41st Vice President of the United States: December 19, 1974 – January 20, 1977
49th Governor of New York: January 1, 1959 – December 18, 1973
President Ford expressed that he wanted a Vice President with solid executive experience. Governor Nelson Rockefeller of New York fit that bill as an accomplished executive with a great deal of experience.
In 1974 Governor Rockefeller became the second person in U.S. history to be appointed Vice President of the United States under the 25th Amendment. A year before it was then-Congressman Gerald R. Ford who became the first.
Rockefeller resigned late in his fourth term as Governor of New York to serve as Vice President under President Ford. Under his leadership as Governor, Rockefeller achieved national prominence for New York in areas of environmental protection, aid to local governments, crime control, education, transportation, health and mental health, social services, housing and consumer protection.
As Vice President, Rockefeller was appointed to a variety of important commissions, including the Commission on the Organization of Government for the Conduct of Foreign Policy, the National Commission on Productivity, the Federal Compensation Committee, and the Committee on the Right to Privacy. In addition Rockefeller served as Chairman of the President’s Commission on CIA Activities within the United States (also known as the Rockefeller Commission). As Chairman, Rockefeller was charged with investigating allegations of improper CIA activates within the U.S.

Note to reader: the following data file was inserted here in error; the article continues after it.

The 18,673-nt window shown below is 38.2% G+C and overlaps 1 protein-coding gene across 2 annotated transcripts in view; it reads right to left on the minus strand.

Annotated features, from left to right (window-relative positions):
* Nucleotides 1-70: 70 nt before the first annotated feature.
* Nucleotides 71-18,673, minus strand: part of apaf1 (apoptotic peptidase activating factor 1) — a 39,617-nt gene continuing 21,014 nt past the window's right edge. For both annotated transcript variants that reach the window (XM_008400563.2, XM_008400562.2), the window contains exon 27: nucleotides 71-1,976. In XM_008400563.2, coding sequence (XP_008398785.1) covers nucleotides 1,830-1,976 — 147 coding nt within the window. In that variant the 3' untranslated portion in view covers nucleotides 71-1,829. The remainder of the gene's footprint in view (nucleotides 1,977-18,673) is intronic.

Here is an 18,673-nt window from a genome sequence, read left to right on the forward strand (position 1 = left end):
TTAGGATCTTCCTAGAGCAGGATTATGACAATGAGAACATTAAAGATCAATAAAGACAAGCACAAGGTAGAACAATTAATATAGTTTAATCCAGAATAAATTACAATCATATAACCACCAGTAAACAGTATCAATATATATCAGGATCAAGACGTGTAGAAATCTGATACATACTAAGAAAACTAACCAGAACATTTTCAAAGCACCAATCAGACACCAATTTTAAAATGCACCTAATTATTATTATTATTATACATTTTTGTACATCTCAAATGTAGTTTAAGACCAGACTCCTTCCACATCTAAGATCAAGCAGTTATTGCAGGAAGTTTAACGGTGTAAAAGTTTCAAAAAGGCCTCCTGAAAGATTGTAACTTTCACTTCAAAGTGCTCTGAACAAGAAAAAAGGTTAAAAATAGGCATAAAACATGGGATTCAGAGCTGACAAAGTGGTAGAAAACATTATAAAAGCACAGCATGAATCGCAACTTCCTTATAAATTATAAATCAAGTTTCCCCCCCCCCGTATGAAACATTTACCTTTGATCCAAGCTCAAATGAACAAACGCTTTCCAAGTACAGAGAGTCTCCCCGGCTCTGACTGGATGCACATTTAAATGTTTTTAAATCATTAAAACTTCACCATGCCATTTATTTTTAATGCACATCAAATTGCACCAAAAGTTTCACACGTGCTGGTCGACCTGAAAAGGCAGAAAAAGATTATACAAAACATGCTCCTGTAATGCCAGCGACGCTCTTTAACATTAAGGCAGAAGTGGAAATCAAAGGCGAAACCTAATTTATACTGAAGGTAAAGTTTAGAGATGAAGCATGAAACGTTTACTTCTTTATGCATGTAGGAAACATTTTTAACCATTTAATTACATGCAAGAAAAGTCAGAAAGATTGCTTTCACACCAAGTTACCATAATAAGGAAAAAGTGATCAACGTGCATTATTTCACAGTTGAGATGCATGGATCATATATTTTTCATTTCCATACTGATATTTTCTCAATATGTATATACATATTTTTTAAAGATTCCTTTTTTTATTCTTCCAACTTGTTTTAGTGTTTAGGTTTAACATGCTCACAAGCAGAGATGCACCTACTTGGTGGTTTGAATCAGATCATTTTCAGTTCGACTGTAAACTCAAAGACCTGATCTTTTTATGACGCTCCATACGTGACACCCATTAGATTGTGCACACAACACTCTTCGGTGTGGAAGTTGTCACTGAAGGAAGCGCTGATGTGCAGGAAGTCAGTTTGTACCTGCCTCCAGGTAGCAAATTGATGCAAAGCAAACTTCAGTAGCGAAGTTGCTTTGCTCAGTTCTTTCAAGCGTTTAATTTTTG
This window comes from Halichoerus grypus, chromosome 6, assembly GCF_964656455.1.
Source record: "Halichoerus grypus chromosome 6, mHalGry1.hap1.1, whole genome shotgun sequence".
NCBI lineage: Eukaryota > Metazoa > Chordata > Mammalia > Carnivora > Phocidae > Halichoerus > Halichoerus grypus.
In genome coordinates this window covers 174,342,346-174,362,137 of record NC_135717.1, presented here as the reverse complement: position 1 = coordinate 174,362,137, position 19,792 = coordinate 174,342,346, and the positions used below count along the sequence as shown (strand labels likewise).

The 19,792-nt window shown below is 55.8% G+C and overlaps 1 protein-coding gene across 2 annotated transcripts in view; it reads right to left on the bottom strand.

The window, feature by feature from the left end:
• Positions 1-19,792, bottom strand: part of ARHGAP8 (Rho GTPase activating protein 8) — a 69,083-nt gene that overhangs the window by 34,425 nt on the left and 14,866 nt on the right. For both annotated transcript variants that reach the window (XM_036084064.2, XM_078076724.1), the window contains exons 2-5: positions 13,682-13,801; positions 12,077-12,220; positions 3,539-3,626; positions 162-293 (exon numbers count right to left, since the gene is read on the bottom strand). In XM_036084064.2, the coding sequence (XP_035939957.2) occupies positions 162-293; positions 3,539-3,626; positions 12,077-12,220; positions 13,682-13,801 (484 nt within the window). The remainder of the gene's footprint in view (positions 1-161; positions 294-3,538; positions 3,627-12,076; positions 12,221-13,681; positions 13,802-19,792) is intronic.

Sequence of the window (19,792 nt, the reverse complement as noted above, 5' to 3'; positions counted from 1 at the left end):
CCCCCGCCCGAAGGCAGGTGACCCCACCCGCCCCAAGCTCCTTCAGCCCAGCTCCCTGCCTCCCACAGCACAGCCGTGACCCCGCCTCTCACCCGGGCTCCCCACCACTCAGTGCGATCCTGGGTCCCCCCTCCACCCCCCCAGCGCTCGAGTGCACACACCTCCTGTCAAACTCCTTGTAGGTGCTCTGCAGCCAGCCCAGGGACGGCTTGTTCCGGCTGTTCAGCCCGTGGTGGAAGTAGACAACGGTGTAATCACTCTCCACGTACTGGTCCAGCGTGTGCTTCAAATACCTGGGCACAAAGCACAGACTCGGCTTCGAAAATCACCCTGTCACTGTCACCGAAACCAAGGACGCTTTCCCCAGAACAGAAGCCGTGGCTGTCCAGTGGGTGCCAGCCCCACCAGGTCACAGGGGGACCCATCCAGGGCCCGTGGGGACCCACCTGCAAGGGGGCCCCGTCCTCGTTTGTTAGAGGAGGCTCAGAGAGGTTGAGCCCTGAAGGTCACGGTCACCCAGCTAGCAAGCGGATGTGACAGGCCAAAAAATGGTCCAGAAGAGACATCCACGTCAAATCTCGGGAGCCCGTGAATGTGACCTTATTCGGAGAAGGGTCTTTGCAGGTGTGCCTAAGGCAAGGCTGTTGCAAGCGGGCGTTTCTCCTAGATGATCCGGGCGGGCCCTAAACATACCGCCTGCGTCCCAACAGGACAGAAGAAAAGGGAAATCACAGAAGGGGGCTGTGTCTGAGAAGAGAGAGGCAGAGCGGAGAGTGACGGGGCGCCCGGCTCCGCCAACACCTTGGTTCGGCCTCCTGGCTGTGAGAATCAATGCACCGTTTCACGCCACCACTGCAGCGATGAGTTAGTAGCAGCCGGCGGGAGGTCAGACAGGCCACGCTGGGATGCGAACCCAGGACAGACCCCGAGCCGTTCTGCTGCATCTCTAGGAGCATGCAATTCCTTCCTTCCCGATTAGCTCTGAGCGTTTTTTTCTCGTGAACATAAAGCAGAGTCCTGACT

It was during Rockefeller’s term as Vice President, the official Vice Presidential residence was established on the grounds of the United States Naval Observatory. He personally donated millions of dollars of furnishings to be used in the new residence.
During his long career Rockefeller was appointed to a number of high-level positions, boards and commissions, both public and private. President Eisenhower appointed him as the first Under Secretary of Health, Education and Welfare, and then later as his Special Assistant for Foreign Affairs. In 1940, FDR chose him to be the Coordinator of Inter-American Affairs and later as the first Assistant Secretary of State for American Republic Affairs.
At one time Rockefeller had presidential ambitions of his own. He sought the Republican presidential nomination in 1960, 1964, and 1968.
During his lifetime, Rockefeller was deeply involved in philanthropy. Art and culture were of particular interest to him. He served as a trustee of the Museum of Modern Art for nearly 50 years.
Nelson Rockefeller passed away on January 26, 1979. Attendees at his memorial service included, Presidents Ford and Carter and more than 100 members of the U.S. Senate and House of Representatives and official representatives from over 70 foreign countries.